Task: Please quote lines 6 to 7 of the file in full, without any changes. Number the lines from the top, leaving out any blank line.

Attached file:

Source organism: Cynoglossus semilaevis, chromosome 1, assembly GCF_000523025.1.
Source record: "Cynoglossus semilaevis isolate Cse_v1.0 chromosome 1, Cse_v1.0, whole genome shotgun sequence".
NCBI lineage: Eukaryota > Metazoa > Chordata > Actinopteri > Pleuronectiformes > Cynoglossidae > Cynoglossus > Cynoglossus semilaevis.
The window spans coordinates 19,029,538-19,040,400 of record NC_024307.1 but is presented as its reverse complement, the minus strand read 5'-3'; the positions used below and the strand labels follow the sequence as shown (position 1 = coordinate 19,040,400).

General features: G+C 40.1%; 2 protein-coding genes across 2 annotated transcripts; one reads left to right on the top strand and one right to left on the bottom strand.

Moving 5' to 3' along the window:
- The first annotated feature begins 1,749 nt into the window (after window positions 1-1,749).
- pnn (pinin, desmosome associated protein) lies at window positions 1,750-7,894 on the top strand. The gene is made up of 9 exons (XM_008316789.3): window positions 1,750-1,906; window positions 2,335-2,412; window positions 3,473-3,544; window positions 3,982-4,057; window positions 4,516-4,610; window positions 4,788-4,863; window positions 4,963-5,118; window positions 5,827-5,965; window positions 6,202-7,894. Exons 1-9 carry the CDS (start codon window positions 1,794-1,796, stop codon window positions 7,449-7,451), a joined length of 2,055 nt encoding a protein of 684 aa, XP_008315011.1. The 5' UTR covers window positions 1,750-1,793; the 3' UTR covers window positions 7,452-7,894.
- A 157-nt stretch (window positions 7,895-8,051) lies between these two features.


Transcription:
Moving 5' to 3' along the window:
- The first annotated feature begins 1,749 nt into the window (after window positions 1-1,749).